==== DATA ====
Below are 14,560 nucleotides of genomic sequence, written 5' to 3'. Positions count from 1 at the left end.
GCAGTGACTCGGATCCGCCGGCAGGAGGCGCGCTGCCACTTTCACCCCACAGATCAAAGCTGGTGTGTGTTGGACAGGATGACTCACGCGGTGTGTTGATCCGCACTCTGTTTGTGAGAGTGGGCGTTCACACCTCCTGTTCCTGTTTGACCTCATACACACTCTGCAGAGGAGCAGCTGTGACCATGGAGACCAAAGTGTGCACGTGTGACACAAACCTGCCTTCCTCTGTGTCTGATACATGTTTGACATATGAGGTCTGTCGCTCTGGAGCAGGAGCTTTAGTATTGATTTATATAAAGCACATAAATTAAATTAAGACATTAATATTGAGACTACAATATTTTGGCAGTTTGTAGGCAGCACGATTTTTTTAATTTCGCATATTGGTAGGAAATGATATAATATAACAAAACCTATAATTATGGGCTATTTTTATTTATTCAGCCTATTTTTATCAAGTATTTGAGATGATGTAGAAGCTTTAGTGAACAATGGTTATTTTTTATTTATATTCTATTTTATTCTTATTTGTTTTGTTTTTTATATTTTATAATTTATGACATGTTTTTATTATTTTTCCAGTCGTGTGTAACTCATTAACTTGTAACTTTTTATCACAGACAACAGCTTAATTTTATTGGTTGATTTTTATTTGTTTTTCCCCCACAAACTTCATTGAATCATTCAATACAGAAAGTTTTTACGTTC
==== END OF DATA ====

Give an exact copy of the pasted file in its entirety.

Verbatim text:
Below are 14,560 nucleotides of genomic sequence, written 5' to 3'. Positions count from 1 at the left end.
GCAGTGACTCGGATCCGCCGGCAGGAGGCGCGCTGCCACTTTCACCCCACAGATCAAAGCTGGTGTGTGTTGGACAGGATGACTCACGCGGTGTGTTGATCCGCACTCTGTTTGTGAGAGTGGGCGTTCACACCTCCTGTTCCTGTTTGACCTCATACACACTCTGCAGAGGAGCAGCTGTGACCATGGAGACCAAAGTGTGCACGTGTGACACAAACCTGCCTTCCTCTGTGTCTGATACATGTTTGACATATGAGGTCTGTCGCTCTGGAGCAGGAGCTTTAGTATTGATTTATATAAAGCACATAAATTAAATTAAGACATTAATATTGAGACTACAATATTTTGGCAGTTTGTAGGCAGCACGATTTTTTTAATTTCGCATATTGGTAGGAAATGATATAATATAACAAAACCTATAATTATGGGCTATTTTTATTTATTCAGCCTATTTTTATCAAGTATTTGAGATGATGTAGAAGCTTTAGTGAACAATGGTTATTTTTTATTTATATTCTATTTTATTCTTATTTGTTTTGTTTTTTATATTTTATAATTTATGACATGTTTTTATTATTTTTCCAGTCGTGTGTAACTCATTAACTTGTAACTTTTTATCACAGACAACAGCTTAATTTTATTGGTTGATTTTTATTTGTTTTTCCCCCACAAACTTCATTGAATCATTCAATACAGAAAGTTTTTACGTTC